In 10 starts at the Abu Dhabi HSBC Championship, Rory McIlroy has eight top-five finishes, but no wins. Warren Little
By John Huggan
If Rory McIlroy subscribes to Albert Einstein’s presumably tongue-in-cheek definition of insanity—“doing the same thing over and over and expecting a different result”—then the Northern Irishman must surely by now have been driven mad by the Abu Dhabi HSBC Championship. In 10 previous visits to the largest of the United Arab Emirates, McIlroy has accumulated an astonishing record of consistency. Four times he has been second. Three times he has been third. Once he has finished fifth. His worst finish, other than an inexplicable missed cut in 2013, is T-11 in his tournament debut in 2008.
But he hasn’t won. Not yet.
“I enjoy playing in the desert and this style of golf,” said McIlroy, whose maiden victory as a professional came “next door” at the 2009 Dubai Desert Classic. “So yes, I’m really excited to be back. It’s a golf course I’ve done well at and played well on. I’ve done everything but win here and yeah, I’ll try again to see if I can finally get the job done. A win would be a great way to start the year. I actually saw something the other day. Of the 13 times I’ve played a first tournament of a season in my pro career, I’ve had 11 top-fives. The fact that there is no win in there is a little surprising I guess. I feel like every year is a fresh start, and I like that feeling.”
Still, it’s been a while since McIlroy has won anywhere, never mind Abu Dhabi. His most recent victory came in November 2019, at the WGC-HSBC Champions event in China. And two months removed from the November Masters that was his last competitive start, McIlroy is clearly aware of that ticking clock.
“The win in China does feel like a long time ago,” he acknowledged with a smile. “I’m trying not to be impatient. I try to stay as patient as possible, but what I will say is that last win does feel like quite a long time ago at this point.”
Moving right along, McIlroy’s agile mind soon enough shifted to other matters. The World No. 6’s press conferences are routinely wide-ranging, and Tiger’s latest back surgery was first on this particular hit list.
“I’ve known for a while,” McIlroy said. “It happened on the 23rd of December. In his words, it was a small procedure. He was back on his feet the next day, so I don’t think we can read too much into it. I think they were just trying to clean up a couple of little bits. Obviously he won’t be playing for the next couple of months, but he should be back for the Masters, if not before that. I think he’ll be just fine.”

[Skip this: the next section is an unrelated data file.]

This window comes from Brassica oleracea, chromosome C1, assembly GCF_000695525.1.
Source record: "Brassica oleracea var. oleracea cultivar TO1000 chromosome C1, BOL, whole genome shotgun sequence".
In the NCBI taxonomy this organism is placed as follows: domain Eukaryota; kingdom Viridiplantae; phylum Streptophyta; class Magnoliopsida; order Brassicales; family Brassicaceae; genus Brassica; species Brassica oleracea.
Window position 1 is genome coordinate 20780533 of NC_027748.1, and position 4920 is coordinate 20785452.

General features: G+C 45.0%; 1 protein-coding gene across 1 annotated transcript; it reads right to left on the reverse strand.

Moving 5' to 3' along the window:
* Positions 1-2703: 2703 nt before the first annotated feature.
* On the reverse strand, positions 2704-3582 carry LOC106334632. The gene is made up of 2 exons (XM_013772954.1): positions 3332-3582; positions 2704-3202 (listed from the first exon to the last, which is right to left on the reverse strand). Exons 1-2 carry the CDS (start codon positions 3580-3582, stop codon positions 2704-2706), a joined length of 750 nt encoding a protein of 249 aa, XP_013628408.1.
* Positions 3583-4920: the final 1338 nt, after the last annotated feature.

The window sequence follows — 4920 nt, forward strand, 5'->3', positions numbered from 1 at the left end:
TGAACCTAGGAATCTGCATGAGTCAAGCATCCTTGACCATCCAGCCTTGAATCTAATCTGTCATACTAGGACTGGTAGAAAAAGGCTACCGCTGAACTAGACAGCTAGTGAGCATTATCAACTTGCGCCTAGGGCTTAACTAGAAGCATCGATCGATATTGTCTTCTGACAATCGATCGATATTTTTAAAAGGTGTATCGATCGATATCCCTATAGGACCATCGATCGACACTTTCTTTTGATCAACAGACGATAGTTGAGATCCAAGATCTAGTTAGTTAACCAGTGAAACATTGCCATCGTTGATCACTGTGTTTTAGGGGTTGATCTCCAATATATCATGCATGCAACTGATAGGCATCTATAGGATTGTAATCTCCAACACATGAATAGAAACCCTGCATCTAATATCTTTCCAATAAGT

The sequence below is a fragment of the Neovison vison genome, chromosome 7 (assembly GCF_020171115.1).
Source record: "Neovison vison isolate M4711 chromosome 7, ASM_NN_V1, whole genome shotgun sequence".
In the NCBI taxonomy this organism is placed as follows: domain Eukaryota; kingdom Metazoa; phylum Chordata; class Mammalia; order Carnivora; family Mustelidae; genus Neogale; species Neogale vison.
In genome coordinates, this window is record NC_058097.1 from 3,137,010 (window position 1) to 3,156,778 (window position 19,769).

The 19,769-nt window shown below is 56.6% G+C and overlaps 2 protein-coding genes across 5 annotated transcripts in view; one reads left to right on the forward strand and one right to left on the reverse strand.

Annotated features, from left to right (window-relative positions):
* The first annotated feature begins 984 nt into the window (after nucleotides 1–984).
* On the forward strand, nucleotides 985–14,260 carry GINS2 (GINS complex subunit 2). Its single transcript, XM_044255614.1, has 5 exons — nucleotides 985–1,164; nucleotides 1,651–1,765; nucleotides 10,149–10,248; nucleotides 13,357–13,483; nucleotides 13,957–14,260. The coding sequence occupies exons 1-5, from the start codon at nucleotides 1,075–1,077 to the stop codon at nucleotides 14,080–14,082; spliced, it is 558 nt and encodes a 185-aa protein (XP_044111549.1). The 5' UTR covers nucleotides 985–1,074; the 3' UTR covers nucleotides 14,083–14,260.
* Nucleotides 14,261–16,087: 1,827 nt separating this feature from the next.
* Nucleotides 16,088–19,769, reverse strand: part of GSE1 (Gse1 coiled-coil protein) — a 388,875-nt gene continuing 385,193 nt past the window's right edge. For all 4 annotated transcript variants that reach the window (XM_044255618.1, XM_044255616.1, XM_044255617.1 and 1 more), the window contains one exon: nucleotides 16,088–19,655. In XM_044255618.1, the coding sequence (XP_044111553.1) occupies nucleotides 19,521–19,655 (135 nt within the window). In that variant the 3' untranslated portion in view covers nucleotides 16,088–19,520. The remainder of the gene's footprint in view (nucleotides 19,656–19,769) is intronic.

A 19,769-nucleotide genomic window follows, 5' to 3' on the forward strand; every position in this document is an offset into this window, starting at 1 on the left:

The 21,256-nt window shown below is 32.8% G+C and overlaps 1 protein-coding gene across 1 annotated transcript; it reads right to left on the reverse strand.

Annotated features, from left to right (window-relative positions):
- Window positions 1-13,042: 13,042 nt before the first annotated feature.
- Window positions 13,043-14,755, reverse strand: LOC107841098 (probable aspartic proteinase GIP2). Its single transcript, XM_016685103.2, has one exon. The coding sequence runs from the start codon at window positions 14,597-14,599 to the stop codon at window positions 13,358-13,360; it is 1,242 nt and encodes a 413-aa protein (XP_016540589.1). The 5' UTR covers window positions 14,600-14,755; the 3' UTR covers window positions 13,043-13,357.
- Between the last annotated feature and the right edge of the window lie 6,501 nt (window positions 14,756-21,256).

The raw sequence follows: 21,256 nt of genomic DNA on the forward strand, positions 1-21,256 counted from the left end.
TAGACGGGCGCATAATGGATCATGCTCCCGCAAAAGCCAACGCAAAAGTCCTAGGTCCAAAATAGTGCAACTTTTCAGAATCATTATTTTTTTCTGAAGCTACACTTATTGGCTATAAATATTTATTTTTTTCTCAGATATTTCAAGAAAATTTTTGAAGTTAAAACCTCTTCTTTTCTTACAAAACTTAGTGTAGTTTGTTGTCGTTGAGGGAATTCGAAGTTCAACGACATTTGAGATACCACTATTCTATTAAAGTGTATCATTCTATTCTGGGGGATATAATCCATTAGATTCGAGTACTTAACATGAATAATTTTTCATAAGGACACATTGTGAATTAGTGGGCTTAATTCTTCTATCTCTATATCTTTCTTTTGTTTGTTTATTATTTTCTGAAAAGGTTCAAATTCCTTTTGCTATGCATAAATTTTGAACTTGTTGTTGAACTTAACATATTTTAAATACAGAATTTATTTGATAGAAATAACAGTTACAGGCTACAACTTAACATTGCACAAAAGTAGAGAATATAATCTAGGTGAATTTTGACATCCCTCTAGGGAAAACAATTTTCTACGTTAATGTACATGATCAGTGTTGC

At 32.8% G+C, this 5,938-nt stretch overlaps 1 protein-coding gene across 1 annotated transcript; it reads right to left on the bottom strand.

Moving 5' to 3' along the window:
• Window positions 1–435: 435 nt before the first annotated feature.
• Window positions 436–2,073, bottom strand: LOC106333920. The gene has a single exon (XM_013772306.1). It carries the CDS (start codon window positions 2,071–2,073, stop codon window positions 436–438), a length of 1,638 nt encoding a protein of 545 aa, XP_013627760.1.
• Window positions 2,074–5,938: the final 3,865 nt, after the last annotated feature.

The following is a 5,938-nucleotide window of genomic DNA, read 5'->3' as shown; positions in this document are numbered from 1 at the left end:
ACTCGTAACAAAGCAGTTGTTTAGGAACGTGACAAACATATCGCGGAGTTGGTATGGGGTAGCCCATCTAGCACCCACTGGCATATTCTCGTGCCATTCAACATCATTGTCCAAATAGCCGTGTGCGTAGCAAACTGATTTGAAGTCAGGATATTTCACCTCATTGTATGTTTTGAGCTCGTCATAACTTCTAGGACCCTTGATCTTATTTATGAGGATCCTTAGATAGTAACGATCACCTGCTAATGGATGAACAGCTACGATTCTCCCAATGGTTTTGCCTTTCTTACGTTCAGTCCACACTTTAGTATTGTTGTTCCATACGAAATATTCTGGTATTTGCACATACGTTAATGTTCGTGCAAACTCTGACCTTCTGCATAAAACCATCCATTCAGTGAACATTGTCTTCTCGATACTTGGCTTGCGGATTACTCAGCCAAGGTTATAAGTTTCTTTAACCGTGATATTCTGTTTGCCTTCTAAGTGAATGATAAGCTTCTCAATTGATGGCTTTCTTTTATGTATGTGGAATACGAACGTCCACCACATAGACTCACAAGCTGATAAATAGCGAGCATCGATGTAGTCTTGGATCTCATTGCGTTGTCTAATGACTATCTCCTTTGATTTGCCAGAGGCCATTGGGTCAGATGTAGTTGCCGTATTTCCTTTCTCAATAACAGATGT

Looking ahead from a personal point of view, the now 31-year-old McIlroy wished to revise a much earlier estimate of how long we can expect him to compete at the highest level. Inspired by the recent victories of 40-somethings Tiger, Phil Mickelson and Lee Westwood, he sees himself hanging around for at least a decade and a half.
“I first came here to Abu Dhabi and this tournament as an 18-year-old,” he said. “That was my first year on the European Tour. Back then, I really couldn’t see myself playing past the age of 40. Now I’m 31 and I’m like, ‘geez, that doesn’t seem like it is too far away.’ I still feel like I have a good 15 years left in me. If I’m competitive and can still play, I can see myself doing what the likes of Lee and Tiger and Phil have done over the past couple of years.”
Having taken care of the longer term, McIlroy turned to more immediate matters. A perusal of his 2020 statistics has persuaded him that a few things need to change if he is to return to the winner’s circle any time soon.
“A couple of stats stood out last year, ones that I need to be a little bit better at,” he said. “One of the things was approach play out of the rough, which is sort of random. I hit 60 percent of fairways, so that means 40 percent of the time I’m hitting out of the rough, which is quite a lot. And my performance out of the rough last year was way down on what it was the previous year.
“Then there was my putting between four and eight feet. Again, that wasn’t quite as good as it was the previous year. So I want to get those better. If they do, my game will become better.”
And, you never know, that elusive victory in Abu Dhabi might just become a reality. At last.